Danny Says is a documentary on the life and times of Danny Fields. Since 1966, Danny Fields has played a pivotal role in music and “culture” of the late 20th century: working for the Doors, Cream, Lou Reed, Nico, Judy Collins and managing groundbreaking artists like the Stooges, the MC5 and the Ramones. Danny Says follows Fields from Phi Beta Kappa whiz-kid, to Harvard Law dropout, to the Warhol Silver Factory, to Director of Publicity at Elektra Records, to “punk pioneer” and beyond. Danny’s taste and opinion, once deemed defiant and radical, has turned out to have been prescient. Danny Says is a story of marginal turning mainstream, avant garde turning prophetic, as Fields looks to the next generation.

Also Known As: Danny Says

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  • sat-enik-folyan
    sat enik folyan

    Not the best documentary format wise but it’s very fitting for the subject matter of Danny Fields who talked about his run ins with great people.Danny Fields’ life is not all that fantastic but he just seemed to get lucky enough that there were enough photos and documentation of him hanging out with some really famous people that someone could put together an hour and forty five minutes worth of his life into a featured doc, that includes an interview with Iggy Pop about his run in with Danny Fields.It always helps that you have a pic of yourself with The Beatles so you can say you were right their when rock and roll started and that you have pictures of yourself with Andy Warhol so you can say you’re too cool for school.Danny Fields worked as A&R for Electra while the Stooges were there and managed the Ramones at one point, so he’s not a nobody, but I do feel his life does not seem worthy of a documentary, but that’s what makes Danny Says so great, and so punk rock. It has an attitude about it that states that your life is good enough to produce a documentary and that’s what I like most about it.

  • andela-maricevic
    andela maricevic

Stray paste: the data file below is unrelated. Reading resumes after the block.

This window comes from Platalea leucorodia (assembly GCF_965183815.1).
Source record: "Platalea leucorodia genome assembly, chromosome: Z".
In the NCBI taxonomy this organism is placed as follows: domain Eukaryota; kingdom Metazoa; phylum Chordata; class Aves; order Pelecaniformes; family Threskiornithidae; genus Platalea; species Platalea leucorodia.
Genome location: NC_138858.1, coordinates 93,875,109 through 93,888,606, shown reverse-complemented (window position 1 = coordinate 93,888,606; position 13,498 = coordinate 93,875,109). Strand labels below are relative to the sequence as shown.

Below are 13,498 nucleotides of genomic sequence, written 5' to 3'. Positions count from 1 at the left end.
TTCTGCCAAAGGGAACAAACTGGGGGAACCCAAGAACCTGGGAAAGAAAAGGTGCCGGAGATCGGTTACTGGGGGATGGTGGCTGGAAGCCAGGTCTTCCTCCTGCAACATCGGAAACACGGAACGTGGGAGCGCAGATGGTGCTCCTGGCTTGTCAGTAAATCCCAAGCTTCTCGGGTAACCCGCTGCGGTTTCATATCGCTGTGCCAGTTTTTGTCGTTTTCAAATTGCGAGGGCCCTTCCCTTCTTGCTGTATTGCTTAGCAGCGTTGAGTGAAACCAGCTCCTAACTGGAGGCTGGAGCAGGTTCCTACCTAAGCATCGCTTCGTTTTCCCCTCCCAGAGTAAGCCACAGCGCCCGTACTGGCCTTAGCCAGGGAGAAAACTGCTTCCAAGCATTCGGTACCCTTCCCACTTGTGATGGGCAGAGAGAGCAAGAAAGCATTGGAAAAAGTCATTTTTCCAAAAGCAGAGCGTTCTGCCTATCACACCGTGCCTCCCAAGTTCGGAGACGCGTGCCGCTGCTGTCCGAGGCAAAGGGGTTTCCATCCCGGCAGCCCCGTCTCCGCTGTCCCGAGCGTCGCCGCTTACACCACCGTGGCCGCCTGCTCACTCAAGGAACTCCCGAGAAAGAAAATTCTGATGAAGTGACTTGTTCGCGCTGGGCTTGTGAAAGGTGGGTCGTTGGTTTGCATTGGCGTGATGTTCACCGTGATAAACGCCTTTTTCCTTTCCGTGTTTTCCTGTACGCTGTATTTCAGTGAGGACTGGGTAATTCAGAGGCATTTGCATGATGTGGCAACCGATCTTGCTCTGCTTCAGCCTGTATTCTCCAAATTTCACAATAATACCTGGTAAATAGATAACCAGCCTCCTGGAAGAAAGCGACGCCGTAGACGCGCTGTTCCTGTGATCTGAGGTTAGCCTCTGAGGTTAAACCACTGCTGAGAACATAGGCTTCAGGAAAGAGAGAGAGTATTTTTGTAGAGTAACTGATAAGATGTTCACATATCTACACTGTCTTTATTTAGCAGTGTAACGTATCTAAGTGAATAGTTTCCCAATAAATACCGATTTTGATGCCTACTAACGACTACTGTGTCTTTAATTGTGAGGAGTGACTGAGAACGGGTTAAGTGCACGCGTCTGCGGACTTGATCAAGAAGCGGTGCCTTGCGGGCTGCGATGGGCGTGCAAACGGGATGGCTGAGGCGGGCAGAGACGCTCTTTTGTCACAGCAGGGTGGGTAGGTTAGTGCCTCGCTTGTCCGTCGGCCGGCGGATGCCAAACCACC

Danny Fields is considered a visionary by many. He was the right person in the right place in the sixties, seventies and on who found his niche when it came to musical tastes. DANNY SAYS is a documentary about Fields combining interviews, footage from the time period, animated sequences and more. Most of the film is filled with interviews with Field’s himself as well as those who knew him.A Harvard Law student who dropped out and to become part of the counter culture at the time, Fields had an ear for music. This led him to various jobs with several record companies as well as working with different bands. He worked with notables like The Doors and Judy Collins and was one of the biggest voices to push groups like The Velvet Underground, Nico, MC5 and the Ramones. All of his efforts on behalf of these groups led to his being called an influence on our culture.For the most part the movie offers a fairly straightforward look at the life and times of Fields. We see him as a youngster growing up, his involvement with the different bands he helped promote and manage and more. His story is told in chronological order and we see not only his rise but what some would consider his fall as well, his influence waning in later years.The film seems to focus a lot on Field’s being gay, something that for the most part America didn’t embrace when he was younger. It doesn’t show that it influenced his career choice or his love for the music of the artists he helped along the way but it was a big part of who he was. He discusses it at length in the film bringing it up in conversations now and then. Did it affect his abilities in what he did? I don’t know which is sad. Had the film makers chosen to pursue that aspect rather than just have it mentioned throughout the film it might have helped understand his abilities. Instead it just becomes a side note.The film is an interesting slice of history though, giving us a backstage look at the life of rock starts from that time. The good, the bad and the ugly are all on display for each of them. Fields influence on them is here to witness as well. A kind word or a bit of praise can go a long way to help an artist reach stardom.The only question I was left with after watching this was determining the amount of influence that Fields actually had on culture as a whole. Yes, he helped promote a number of bands who went on to fame and fortune. But most of those bands seem to have garnered larger followings with their demise than when they were together and performing (with perhaps the exception of The Doors). Nico has a large cult following but few if asked today could tell you who she was. Lou Reed and the Velvet Underground might be known by particular songs but how many were actually influenced by them? The same with the Stooges.I love these groups and have listened to them perhaps more than most of those who I grew up with. Bands like Grand Funk Railroad, Deep Purple and Yes were more popular and listened to more. Their music doesn’t seem influenced by these other bands much. It seems like the less popular and more cult based a band is the more “influential” they appear to be watching this film.This is not to discredit those bands or the work the Fields did. Perhaps those bands might have faded into obscurity had he not been singing their praises. I suppose we should thank him for that. As for the film it will be one that rock fans should see, that fans of the bands mentioned should see and that the curious should check out. All others should know that it moves at a slow pace and you might still walk away not knowing as much as you’d like about Danny Fields.